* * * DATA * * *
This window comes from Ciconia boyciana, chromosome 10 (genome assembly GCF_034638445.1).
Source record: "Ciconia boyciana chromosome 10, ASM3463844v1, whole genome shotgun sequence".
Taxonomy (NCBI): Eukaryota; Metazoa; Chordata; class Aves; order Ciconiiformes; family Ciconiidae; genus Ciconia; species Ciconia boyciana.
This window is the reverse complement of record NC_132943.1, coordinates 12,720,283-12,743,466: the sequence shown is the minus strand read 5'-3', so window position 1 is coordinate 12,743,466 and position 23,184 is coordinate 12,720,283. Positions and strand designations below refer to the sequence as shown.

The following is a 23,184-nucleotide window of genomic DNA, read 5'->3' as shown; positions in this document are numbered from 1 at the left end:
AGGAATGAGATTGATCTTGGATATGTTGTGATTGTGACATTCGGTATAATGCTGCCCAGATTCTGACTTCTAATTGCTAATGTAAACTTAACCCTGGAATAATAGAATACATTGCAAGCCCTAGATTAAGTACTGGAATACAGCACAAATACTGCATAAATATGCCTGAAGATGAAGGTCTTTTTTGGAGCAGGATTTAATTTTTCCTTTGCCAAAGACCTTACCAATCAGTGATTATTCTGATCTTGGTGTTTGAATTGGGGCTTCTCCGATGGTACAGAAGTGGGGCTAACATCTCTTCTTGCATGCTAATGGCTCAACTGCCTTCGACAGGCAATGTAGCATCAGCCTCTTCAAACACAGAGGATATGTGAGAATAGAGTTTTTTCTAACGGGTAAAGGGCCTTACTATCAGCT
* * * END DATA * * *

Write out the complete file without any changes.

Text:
This window comes from Ciconia boyciana, chromosome 10 (genome assembly GCF_034638445.1).
Source record: "Ciconia boyciana chromosome 10, ASM3463844v1, whole genome shotgun sequence".
Taxonomy (NCBI): Eukaryota; Metazoa; Chordata; class Aves; order Ciconiiformes; family Ciconiidae; genus Ciconia; species Ciconia boyciana.
This window is the reverse complement of record NC_132943.1, coordinates 12,720,283-12,743,466: the sequence shown is the minus strand read 5'-3', so window position 1 is coordinate 12,743,466 and position 23,184 is coordinate 12,720,283. Positions and strand designations below refer to the sequence as shown.

The following is a 23,184-nucleotide window of genomic DNA, read 5'->3' as shown; positions in this document are numbered from 1 at the left end:
AGGAATGAGATTGATCTTGGATATGTTGTGATTGTGACATTCGGTATAATGCTGCCCAGATTCTGACTTCTAATTGCTAATGTAAACTTAACCCTGGAATAATAGAATACATTGCAAGCCCTAGATTAAGTACTGGAATACAGCACAAATACTGCATAAATATGCCTGAAGATGAAGGTCTTTTTTGGAGCAGGATTTAATTTTTCCTTTGCCAAAGACCTTACCAATCAGTGATTATTCTGATCTTGGTGTTTGAATTGGGGCTTCTCCGATGGTACAGAAGTGGGGCTAACATCTCTTCTTGCATGCTAATGGCTCAACTGCCTTCGACAGGCAATGTAGCATCAGCCTCTTCAAACACAGAGGATATGTGAGAATAGAGTTTTTTCTAACGGGTAAAGGGCCTTACTATCAGCT